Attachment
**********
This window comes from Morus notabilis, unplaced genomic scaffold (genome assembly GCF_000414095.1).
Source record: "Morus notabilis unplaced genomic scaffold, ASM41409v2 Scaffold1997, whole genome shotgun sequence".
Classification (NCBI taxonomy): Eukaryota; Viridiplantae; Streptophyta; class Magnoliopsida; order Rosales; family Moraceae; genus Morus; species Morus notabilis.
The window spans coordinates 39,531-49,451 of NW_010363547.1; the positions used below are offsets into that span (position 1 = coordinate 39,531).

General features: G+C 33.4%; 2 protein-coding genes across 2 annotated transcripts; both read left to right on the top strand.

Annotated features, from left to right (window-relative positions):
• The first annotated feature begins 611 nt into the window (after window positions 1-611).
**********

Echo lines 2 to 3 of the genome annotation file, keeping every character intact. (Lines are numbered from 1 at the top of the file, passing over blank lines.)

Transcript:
Source record: "Morus notabilis unplaced genomic scaffold, ASM41409v2 Scaffold1997, whole genome shotgun sequence".
Classification (NCBI taxonomy): Eukaryota; Viridiplantae; Streptophyta; class Magnoliopsida; order Rosales; family Moraceae; genus Morus; species Morus notabilis.